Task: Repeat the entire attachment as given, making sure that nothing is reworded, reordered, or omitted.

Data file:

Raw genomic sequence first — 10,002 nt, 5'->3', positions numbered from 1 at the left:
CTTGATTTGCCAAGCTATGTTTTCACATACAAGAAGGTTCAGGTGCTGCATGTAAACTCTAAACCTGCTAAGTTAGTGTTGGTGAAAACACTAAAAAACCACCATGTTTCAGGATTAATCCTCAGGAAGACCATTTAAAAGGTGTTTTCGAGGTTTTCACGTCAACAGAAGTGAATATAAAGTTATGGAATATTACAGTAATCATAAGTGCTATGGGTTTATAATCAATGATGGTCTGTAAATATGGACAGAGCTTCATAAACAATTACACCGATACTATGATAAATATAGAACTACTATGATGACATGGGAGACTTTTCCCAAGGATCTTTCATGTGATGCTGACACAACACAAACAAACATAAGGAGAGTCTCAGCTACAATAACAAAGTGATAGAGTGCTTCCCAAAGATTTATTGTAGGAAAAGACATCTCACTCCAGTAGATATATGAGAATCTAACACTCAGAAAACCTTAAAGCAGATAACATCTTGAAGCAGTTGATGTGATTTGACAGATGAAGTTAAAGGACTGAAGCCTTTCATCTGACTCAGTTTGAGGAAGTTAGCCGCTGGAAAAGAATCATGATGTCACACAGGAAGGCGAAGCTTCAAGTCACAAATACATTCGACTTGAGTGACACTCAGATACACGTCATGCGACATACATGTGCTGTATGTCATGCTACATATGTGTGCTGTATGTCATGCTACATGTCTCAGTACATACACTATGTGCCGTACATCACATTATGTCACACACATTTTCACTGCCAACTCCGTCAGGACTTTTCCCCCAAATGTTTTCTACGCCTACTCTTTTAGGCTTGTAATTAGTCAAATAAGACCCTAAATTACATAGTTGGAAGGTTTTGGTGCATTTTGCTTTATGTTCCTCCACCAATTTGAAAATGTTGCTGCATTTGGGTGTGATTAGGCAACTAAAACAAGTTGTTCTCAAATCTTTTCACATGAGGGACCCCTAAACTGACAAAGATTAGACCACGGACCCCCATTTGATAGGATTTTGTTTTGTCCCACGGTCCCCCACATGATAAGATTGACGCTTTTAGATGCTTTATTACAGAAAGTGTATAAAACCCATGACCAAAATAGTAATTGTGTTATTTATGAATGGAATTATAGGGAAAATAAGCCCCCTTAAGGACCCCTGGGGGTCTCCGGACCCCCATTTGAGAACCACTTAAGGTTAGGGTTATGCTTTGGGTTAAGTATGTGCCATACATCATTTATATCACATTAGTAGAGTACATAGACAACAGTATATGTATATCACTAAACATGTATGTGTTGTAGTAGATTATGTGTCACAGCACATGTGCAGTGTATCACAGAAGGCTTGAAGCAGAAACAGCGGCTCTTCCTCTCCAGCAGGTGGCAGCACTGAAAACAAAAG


Raw genomic sequence first — 10,002 nt, 5'->3', positions numbered from 1 at the left:
CTTGATTTGCCAAGCTATGTTTTCACATACAAGAAGGTTCAGGTGCTGCATGTAAACTCTAAACCTGCTAAGTTAGTGTTGGTGAAAACACTAAAAAACCACCATGTTTCAGGATTAATCCTCAGGAAGACCATTTAAAAGGTGTTTTCGAGGTTTTCACGTCAACAGAAGTGAATATAAAGTTATGGAATATTACAGTAATCATAAGTGCTATGGGTTTATAATCAATGATGGTCTGTAAATATGGACAGAGCTTCATAAACAATTACACCGATACTATGATAAATATAGAACTACTATGATGACATGGGAGACTTTTCCCAAGGATCTTTCATGTGATGCTGACACAACACAAACAAACATAAGGAGAGTCTCAGCTACAATAACAAAGTGATAGAGTGCTTCCCAAAGATTTATTGTAGGAAAAGACATCTCACTCCAGTAGATATATGAGAATCTAACACTCAGAAAACCTTAAAGCAGATAACATCTTGAAGCAGTTGATGTGATTTGACAGATGAAGTTAAAGGACTGAAGCCTTTCATCTGACTCAGTTTGAGGAAGTTAGCCGCTGGAAAAGAATCATGATGTCACACAGGAAGGCGAAGCTTCAAGTCACAAATACATTCGACTTGAGTGACACTCAGATACACGTCATGCGACATACATGTGCTGTATGTCATGCTACATATGTGTGCTGTATGTCATGCTACATGTCTCAGTACATACACTATGTGCCGTACATCACATTATGTCACACACATTTTCACTGCCAACTCCGTCAGGACTTTTCCCCCAAATGTTTTCTACGCCTACTCTTTTAGGCTTGTAATTAGTCAAATAAGACCCTAAATTACATAGTTGGAAGGTTTTGGTGCATTTTGCTTTATGTTCCTCCACCAATTTGAAAATGTTGCTGCATTTGGGTGTGATTAGGCAACTAAAACAAGTTGTTCTCAAATCTTTTCACATGAGGGACCCCTAAACTGACAAAGATTAGACCACGGACCCCCATTTGATAGGATTTTGTTTTGTCCCACGGTCCCCCACATGATAAGATTGACGCTTTTAGATGCTTTATTACAGAAAGTGTATAAAACCCATGACCAAAATAGTAATTGTGTTATTTATGAATGGAATTATAGGGAAAATAAGCCCCCTTAAGGACCCCTGGGGGTCTCCGGACCCCCATTTGAGAACCACTTAAGGTTAGGGTTATGCTTTGGGTTAAGTATGTGCCATACATCATTTATATCACATTAGTAGAGTACATAGACAACAGTATATGTATATCACTAAACATGTATGTGTTGTAGTAGATTATGTGTCACAGCACATGTGCAGTGTATCACAGAAGGCTTGAAGCAGAAACAGCGGCTCTTCCTCTCCAGCAGGTGGCAGCACTGAAAACAAAAG